National Quilting Day (and a tutorial)
Since 1991 , on the third Saturday in March, quilters in the USA celebrate a National Quilting Day. But don’t you think that quilters all around the world could celebrate it, too? It is our day girls! Quilting is such a wonderful hobby, it ought to be remembered and celebrated!
Here and here you can find some more information and where I got a quotation: “If you are a quiltmaker, spend a minute to recognize and appreciate that you have truly been blessed with a special skill.” Isn’t that true?
I am going by train with a friend to visit a Fabric Market and we hope to have a nice time looking, touching and buying some fabric! What about you? I hope you will have a wonderful day, no matter what you do! “Wear” snippets on your clothes, that shows you work with fabric! And don’t sweep the floor, when you are being creative you just don’t have time to be neat!!! Just find your way to your day to say “I am a quilter and that makes me sew happy!”.
I wrote about new blocks I was (still am!) working on . I love stars and the Lemoyne Star is a very special one that was on my list for years. The problem was that I really did not like set-in-seams….I did not! But now it is not a problem anymore! I found a different way in a book and it DID really work out well for me. No markings (what I don’t like at all) and it fits! These are some of the blocks :
I’m so glad they are turning out right that I thought I could share this method with you. I’ll do my best to explain the steps!
My blocks are 6” X 6” (finished size) :
Please check for accuracy in cutting, sewing (1/4” seam allowance) and pressing without steam. I know you’ve heard and read this a thousand times before, but that sure makes the pieces fit together nicely. And you will be really glad with the results!
You need two different colors for the diamonds and a background.
For the diamonds you need 1 3/4” stripes cut on lengthwise grain (that is very important!). Cut 4 diamonds from each fabric.
From the background cut 4 squares 2 1/4” and one square 3 3/4” and cut this one 2 times diagonally so you will have 4 half- square triangles.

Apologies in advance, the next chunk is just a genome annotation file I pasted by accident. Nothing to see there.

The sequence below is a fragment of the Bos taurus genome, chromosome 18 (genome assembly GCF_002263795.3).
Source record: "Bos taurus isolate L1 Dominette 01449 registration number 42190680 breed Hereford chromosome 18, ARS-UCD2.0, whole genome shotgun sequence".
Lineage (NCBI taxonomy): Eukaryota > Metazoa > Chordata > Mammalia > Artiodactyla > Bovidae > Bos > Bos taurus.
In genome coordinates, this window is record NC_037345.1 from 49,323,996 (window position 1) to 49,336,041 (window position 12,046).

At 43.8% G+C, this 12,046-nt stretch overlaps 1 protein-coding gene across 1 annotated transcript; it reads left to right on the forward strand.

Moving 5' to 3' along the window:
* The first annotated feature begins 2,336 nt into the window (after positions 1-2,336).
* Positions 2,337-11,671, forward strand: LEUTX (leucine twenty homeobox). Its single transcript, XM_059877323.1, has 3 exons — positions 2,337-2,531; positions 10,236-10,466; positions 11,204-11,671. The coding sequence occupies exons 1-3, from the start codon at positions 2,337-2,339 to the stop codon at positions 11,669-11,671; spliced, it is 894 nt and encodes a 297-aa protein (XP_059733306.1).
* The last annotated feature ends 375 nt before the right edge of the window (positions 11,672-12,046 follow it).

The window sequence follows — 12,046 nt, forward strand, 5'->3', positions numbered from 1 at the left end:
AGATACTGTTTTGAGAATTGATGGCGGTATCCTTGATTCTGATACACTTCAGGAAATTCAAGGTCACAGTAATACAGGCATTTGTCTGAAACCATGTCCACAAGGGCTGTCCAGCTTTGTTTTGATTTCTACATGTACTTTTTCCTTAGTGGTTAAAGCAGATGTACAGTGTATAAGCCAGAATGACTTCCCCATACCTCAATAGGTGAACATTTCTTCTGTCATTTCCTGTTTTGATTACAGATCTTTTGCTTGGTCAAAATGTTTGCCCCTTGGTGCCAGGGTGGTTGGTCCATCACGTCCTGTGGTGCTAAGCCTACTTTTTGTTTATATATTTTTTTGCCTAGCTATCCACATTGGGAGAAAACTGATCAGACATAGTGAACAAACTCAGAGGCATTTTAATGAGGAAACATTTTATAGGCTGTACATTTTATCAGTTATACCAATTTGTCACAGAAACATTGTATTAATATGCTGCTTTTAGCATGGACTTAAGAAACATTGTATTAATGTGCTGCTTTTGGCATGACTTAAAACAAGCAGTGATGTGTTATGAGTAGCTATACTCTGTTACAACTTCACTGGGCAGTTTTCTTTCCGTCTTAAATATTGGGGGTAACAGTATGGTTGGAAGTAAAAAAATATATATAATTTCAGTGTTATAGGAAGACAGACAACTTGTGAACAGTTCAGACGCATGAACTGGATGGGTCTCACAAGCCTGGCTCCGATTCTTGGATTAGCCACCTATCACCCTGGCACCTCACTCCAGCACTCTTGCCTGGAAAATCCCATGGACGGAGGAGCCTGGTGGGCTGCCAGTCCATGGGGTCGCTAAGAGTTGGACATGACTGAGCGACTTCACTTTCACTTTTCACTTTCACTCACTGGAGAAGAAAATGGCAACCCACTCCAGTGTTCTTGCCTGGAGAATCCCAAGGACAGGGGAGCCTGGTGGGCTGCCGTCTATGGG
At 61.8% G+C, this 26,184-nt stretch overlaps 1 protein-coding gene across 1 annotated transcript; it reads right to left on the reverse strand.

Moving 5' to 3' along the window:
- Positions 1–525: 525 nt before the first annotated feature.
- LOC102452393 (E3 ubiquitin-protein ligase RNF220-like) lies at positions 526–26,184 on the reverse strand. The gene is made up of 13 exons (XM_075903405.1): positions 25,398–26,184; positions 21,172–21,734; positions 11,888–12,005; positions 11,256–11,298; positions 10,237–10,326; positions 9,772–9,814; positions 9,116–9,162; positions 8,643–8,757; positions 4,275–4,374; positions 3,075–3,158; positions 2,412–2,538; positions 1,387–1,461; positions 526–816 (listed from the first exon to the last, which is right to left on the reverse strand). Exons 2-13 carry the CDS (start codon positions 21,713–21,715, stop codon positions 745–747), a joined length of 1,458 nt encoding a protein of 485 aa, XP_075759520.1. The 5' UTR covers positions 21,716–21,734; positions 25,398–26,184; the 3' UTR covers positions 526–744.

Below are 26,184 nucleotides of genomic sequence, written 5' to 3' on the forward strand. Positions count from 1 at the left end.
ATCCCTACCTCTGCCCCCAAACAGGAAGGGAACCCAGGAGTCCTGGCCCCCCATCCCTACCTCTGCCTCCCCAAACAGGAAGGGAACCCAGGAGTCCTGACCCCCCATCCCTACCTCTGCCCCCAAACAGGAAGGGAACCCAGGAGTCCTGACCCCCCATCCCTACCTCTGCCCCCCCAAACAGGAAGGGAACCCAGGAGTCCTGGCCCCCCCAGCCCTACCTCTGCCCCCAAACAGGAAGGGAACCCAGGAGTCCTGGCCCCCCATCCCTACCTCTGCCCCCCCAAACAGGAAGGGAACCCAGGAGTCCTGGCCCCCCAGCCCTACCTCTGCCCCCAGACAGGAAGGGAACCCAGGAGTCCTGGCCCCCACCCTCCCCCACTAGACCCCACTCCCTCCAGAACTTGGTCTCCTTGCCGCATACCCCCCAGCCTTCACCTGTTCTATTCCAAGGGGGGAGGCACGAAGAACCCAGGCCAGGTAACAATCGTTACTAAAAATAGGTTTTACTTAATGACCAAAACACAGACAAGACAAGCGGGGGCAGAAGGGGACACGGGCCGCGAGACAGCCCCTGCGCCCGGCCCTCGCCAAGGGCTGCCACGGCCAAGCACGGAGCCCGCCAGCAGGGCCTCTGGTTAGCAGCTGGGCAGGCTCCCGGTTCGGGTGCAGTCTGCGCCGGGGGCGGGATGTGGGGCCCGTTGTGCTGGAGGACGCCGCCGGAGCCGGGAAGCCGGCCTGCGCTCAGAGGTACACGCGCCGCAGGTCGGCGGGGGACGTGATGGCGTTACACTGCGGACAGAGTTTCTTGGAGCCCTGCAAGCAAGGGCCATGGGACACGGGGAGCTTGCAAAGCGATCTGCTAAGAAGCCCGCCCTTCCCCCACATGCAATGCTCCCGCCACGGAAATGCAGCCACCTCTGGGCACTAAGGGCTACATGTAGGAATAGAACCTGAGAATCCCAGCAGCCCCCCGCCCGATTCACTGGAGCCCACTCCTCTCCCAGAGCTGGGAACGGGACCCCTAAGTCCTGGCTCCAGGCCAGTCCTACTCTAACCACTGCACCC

It is quite helpful to use an open-toed foot so you can see the previous stitching line when it is time to lock the stitches. I used a non-matching thread to make it easier to see these steps.
That is how you start:
Put the half-square triangle on top of the diamond:
Carefully match the points!
Now sew from end to end:
It should look like this:
Finger-press or press with the iron (NO steam!!!):
Place another diamond (different color) on the right on top like this:
Then flip the piece over so you have the half-square triangle like this:
You will begin sewing at the outer point and stop sewing at the previous stitching line. Then you should lock the stitches at this point. I stitch about 2 or 3 stitches back :
At this point I pull out 2 to 3 stitches with a needle. That makes the next step easier.
Bring the two edges together, matching the diamonds and folding the half-square triangle:
Then sew from point to previous stitching line, locking stitches at the end of the seam:
Press from the right side:
From the left side:
You should have 4 units like the above ones.
Now you should attach a square to the right diamond:
Sew from end to end.
Do the same to all 4 units. Press.
Sew two units by two units. Bring them together like that so that you can see in which position they have to be sewn:
Place one unit on the right on top of the unit on the left:
Now sew with the square on top from outer edge to previous stitching and lock the stitches:
Again, pull out 2 stitches or so.
Put the two pieces right sides together, matching up the diamonds and the alternating seam allowances. If you really pressed all seam allowances toward the diamonds on the right, now they will fit just right:
Sew from stitching to stitching, locking the stitches at the end:
Here are the two pairs:
Sew two halves together, first one square to a diamond :
Sew from top to the previous stitching, locking at the end.
Pull out 2-3 stitches. Do the same to the other square.
Now you have come to the last final seam that will close up the center of the star. You have to sew from end to end, locking at both ends:
The star is now finished!
This method is the best one I’ve tried and it really worked out for me. I practiced a couple of times and the results made me comfortable enough to finally start a Lemoyne Star Quilt. I hope I was able to show you in an understandable way and that it may also work out for you! Please let me know if you found this helpful or if you have more hints, that would be great!
That was a little contribution to the National Quilting Day! Which I hope will turn to an International Quilting Day!
I wish you a lovely weekend!